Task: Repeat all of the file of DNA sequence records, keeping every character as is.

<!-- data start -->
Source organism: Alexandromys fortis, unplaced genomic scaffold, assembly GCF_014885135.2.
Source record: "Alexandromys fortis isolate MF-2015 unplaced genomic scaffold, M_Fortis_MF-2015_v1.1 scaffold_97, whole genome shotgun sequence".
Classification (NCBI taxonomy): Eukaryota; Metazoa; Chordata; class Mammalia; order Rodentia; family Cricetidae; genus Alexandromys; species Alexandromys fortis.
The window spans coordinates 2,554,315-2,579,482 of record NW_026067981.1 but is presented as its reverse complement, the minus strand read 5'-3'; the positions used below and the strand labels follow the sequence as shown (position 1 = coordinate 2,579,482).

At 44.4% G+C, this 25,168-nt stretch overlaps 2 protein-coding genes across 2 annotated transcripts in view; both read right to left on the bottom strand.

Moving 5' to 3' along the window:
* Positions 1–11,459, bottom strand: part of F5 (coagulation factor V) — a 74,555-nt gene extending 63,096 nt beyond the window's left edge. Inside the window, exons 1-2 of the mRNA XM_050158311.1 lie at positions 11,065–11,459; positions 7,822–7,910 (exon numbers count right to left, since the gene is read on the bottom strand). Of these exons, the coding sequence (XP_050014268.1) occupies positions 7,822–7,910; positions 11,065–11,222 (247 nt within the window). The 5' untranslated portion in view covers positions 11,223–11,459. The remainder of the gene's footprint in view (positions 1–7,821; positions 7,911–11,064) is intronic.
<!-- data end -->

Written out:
Source organism: Alexandromys fortis, unplaced genomic scaffold, assembly GCF_014885135.2.
Source record: "Alexandromys fortis isolate MF-2015 unplaced genomic scaffold, M_Fortis_MF-2015_v1.1 scaffold_97, whole genome shotgun sequence".
Classification (NCBI taxonomy): Eukaryota; Metazoa; Chordata; class Mammalia; order Rodentia; family Cricetidae; genus Alexandromys; species Alexandromys fortis.
The window spans coordinates 2,554,315-2,579,482 of record NW_026067981.1 but is presented as its reverse complement, the minus strand read 5'-3'; the positions used below and the strand labels follow the sequence as shown (position 1 = coordinate 2,579,482).

At 44.4% G+C, this 25,168-nt stretch overlaps 2 protein-coding genes across 2 annotated transcripts in view; both read right to left on the bottom strand.

Moving 5' to 3' along the window:
* Positions 1–11,459, bottom strand: part of F5 (coagulation factor V) — a 74,555-nt gene extending 63,096 nt beyond the window's left edge. Inside the window, exons 1-2 of the mRNA XM_050158311.1 lie at positions 11,065–11,459; positions 7,822–7,910 (exon numbers count right to left, since the gene is read on the bottom strand). Of these exons, the coding sequence (XP_050014268.1) occupies positions 7,822–7,910; positions 11,065–11,222 (247 nt within the window). The 5' untranslated portion in view covers positions 11,223–11,459. The remainder of the gene's footprint in view (positions 1–7,821; positions 7,911–11,064) is intronic.